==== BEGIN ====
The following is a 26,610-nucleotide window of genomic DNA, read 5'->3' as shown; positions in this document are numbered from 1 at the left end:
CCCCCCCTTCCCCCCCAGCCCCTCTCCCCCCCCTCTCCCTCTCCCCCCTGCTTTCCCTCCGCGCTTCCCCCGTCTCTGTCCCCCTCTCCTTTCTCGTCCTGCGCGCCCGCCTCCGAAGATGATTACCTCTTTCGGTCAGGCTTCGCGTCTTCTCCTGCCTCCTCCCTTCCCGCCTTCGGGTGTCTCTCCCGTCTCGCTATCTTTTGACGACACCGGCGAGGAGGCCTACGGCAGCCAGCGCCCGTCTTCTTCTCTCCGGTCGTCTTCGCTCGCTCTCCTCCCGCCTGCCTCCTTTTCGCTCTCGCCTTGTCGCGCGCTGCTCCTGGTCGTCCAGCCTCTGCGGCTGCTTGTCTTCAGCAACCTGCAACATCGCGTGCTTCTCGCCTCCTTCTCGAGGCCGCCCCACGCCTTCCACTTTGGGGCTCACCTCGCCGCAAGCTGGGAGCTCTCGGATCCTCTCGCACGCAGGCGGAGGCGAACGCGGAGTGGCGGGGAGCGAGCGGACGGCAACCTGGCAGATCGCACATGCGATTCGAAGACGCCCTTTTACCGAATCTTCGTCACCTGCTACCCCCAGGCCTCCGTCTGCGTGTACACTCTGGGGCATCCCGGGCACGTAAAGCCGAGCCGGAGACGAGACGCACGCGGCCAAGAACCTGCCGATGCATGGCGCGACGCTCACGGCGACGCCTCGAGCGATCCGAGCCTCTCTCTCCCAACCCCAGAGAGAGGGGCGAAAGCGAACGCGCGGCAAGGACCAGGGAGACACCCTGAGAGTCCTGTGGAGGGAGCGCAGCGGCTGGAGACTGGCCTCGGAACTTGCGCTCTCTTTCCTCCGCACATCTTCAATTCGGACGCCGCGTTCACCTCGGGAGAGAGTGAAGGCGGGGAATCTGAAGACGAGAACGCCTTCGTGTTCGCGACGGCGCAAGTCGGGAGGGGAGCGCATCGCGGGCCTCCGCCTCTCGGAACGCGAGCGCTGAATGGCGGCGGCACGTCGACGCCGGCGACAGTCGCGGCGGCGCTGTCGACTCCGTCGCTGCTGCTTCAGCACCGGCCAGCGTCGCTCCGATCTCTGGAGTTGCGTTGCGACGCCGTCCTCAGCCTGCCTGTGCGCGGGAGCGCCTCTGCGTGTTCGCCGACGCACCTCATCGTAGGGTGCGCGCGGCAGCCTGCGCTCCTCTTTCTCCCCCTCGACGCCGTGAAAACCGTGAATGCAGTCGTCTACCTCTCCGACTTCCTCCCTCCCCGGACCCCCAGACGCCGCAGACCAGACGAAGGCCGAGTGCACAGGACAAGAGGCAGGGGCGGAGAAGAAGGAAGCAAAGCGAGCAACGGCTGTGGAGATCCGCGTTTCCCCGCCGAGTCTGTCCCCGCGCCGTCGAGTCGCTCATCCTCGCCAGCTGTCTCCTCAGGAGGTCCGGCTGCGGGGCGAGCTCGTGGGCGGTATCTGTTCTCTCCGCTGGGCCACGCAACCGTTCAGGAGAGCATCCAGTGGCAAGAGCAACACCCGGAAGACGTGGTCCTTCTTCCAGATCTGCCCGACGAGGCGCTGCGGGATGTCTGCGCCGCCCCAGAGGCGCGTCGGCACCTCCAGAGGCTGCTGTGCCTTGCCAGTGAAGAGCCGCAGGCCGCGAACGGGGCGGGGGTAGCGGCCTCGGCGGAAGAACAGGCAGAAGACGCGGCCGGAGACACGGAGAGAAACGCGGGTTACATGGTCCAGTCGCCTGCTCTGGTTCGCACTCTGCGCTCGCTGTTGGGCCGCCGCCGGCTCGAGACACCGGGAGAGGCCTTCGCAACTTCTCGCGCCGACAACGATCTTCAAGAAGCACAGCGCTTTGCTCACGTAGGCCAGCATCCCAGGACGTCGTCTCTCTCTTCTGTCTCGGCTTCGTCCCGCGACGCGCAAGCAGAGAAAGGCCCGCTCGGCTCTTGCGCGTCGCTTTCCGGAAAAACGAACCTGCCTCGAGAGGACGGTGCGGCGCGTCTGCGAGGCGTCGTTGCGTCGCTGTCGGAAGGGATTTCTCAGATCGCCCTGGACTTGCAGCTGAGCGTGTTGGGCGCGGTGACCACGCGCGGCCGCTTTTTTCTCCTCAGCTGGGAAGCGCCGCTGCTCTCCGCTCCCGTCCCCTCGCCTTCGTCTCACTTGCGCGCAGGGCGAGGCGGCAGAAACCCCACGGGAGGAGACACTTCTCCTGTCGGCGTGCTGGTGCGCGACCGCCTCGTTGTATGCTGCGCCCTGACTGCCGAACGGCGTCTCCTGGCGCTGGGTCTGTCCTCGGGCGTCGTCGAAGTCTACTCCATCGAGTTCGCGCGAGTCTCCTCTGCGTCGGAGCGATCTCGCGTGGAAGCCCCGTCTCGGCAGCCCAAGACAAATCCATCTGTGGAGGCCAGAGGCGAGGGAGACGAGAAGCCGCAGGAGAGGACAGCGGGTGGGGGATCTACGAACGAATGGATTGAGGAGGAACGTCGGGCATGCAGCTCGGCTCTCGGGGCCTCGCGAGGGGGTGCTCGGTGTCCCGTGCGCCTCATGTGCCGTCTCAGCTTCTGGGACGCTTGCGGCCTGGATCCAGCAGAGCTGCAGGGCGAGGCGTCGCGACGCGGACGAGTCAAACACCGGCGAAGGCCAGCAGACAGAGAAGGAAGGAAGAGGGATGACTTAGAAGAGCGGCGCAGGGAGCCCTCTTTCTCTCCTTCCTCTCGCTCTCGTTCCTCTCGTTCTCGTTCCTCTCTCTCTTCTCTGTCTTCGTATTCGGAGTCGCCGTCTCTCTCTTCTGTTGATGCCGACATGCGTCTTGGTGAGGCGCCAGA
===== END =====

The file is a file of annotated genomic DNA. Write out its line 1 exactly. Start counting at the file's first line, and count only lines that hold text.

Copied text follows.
The following is a 26,610-nucleotide window of genomic DNA, read 5'->3' as shown; positions in this document are numbered from 1 at the left end: